YESS they can: Compton foster students strive for success

An old apartment complex with barred windows is the headquarters of El Camino College Compton Center’s Foster Care Education Building, a place that provides resources and support to help foster students succeed. There are a variety of adult and youth programs offered by their Foster & Kinship Education, but one in particular seeks to improve all aspects of foster students’ lives: the Youth Empowerment Strategies for Success program (YESS).

On Tuesday evening, YESS coordinator Shateo Griffin and instructor Johnny Conley invited potential students to learn more about the program. The one-hour meeting was part informational session, part support group for the foster students who simply want to graduate high school or further their college education. Over a dinner, Griffin and Conley explained the basics of the YESS program to a room of about 15 interested students.

imageIn order to participate in the YESS program, students must enroll in two El Camino College classes: Introduction to College Planning and Career Planning. Although all El Camino college students can enroll in these classes, priority is given to foster students. The state-funded program is geared towards students ages 16 to 21 and meets twice a week for 12 weeks. Four modules covering education, employment, life skills, and financial responsibility are taught through a series of workshops and in-class speakers. Once the 12-week program is complete, students are guaranteed a job in the summer, as long as they enroll as a full-time college student during the school year and graduate high school or earn their GED.

During the informational session, program coordinators stressed that they wanted to cater to students’ specific needs. Griffin said if students had questions for probation officers or Planned Parenthood services, they had speakers lined up to answer their questions. She also offered to find representatives for each students’ individual educational and career interest. Some subjects covered in class are how to obtain a social security card, writing a resume, practicing for a job interview, and opening a bank account. Students will learn about managing money and applying for financial aid and scholarships.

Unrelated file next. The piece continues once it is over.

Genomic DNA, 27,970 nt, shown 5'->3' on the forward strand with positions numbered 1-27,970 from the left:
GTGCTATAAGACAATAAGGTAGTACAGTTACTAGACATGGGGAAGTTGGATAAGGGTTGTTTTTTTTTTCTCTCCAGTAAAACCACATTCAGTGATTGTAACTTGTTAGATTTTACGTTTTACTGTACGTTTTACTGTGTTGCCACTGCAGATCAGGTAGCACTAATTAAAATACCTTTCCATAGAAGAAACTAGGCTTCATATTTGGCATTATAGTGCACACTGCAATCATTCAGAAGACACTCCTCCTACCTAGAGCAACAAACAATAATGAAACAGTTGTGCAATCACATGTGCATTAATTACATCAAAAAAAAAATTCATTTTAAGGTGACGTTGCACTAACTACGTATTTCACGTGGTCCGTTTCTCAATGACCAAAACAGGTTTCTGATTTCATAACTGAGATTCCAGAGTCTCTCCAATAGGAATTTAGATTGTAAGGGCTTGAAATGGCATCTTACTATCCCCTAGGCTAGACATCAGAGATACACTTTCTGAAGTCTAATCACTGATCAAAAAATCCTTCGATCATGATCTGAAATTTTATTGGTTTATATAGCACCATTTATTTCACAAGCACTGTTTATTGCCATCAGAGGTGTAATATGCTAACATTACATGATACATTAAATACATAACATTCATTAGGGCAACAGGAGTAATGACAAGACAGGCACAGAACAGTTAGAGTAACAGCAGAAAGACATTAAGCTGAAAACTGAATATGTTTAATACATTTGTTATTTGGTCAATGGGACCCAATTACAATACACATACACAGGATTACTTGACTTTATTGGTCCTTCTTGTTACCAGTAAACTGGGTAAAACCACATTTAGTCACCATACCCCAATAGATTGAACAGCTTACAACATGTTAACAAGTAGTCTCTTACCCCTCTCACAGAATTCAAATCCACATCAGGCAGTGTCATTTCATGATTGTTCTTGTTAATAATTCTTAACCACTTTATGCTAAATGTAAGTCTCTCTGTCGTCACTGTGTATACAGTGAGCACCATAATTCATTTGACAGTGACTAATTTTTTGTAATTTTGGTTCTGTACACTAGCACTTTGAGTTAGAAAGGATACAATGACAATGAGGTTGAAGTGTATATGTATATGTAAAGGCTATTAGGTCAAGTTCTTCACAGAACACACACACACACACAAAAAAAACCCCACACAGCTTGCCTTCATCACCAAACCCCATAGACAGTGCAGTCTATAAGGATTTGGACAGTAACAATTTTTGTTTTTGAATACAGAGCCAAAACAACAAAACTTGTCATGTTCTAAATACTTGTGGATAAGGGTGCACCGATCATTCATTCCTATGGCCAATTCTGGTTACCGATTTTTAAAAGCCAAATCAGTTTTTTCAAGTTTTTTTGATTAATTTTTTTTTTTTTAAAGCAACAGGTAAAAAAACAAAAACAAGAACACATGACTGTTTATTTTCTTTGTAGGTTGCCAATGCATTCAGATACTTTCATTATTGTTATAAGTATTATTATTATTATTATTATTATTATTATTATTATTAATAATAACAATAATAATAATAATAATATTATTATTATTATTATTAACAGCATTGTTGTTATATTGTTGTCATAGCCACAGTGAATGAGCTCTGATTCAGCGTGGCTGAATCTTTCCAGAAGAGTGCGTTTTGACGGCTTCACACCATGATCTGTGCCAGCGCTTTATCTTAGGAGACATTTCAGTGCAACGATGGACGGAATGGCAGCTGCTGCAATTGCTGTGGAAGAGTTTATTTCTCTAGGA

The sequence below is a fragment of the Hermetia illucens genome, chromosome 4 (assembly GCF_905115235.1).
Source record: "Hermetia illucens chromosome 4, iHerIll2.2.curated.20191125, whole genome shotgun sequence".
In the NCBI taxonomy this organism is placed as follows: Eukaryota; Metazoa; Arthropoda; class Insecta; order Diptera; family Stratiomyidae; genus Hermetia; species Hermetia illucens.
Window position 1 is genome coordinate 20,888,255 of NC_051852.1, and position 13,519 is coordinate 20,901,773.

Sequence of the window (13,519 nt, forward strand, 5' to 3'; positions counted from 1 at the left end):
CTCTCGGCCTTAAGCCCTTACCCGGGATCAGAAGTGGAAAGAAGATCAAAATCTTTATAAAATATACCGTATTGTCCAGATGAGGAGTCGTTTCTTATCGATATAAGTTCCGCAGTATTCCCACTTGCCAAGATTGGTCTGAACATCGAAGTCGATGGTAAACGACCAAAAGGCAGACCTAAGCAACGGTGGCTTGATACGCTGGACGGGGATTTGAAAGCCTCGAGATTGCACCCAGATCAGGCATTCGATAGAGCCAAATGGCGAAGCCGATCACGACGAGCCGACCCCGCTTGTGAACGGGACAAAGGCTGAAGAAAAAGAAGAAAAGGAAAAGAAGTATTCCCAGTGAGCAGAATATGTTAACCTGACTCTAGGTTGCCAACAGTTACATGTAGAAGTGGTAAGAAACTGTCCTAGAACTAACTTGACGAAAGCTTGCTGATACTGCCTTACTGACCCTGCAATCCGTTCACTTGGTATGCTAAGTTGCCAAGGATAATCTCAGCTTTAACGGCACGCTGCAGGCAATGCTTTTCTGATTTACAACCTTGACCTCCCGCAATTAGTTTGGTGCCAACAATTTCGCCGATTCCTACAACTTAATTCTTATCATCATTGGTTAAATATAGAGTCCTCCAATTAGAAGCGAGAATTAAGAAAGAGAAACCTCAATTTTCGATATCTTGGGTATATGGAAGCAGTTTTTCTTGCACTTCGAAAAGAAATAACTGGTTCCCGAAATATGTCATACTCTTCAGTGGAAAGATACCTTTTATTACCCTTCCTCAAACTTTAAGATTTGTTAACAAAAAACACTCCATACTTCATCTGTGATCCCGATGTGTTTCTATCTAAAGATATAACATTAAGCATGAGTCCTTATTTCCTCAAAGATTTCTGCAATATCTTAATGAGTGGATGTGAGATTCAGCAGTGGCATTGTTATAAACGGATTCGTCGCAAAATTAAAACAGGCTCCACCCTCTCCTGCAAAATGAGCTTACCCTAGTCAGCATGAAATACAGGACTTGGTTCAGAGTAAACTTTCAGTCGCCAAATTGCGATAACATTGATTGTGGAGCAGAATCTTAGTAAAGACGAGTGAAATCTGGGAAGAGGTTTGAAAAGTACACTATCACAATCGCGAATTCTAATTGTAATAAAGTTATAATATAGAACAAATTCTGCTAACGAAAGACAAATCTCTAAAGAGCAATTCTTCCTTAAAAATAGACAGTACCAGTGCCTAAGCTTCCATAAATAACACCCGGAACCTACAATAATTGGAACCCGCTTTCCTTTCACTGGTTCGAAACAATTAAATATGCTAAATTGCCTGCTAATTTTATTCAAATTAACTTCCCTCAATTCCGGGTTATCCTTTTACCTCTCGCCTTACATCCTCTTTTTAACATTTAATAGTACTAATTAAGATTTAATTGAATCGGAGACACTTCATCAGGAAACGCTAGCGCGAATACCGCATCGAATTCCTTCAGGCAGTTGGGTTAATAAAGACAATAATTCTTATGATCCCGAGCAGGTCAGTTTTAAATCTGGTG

Some students participate in the YESS program because they need help passing the California High School Exit Exam. One Compton student said “I’m trying to make up some [high school] credits to get back on track. I got knocked off… but I got my head right.” Others simply want to ensure they stay on the right track to graduate college. One student interested in the program already completed coursework to become a pharmacy technician but was returning to school to become a probation officer.

Conley, the only YESS instructor and a USC Masters of Education PASA alum, said: “You can benefit from [this program] if you’re trying to get ahead or catch up.” YESS has a 100% success rate, where every student completes the program and goes on to secure a summer job. According to Conley, the YESS program is ultimately “designed to have a higher college going culture in Compton and the SPA-6 area.” That area covers Lynwood, Compton, Paramount, North Long Beach, and Carson.

When the coordinators weren’t providing information about the program, they were providing encouraging words of support and advice to the students. Pamela Godfrey, one of the program’s coordinators, offered an impromptu inspirational pep talk to the foster students. “Take advantage of everything. Don’t feel bad because you’ve come from this kind of background,” she said. “Everybody comes from somewhere. But you have to put it in yourself to make your life better, and break the chain. Go to college. Get the education. Tell your friends that this is the place to be.”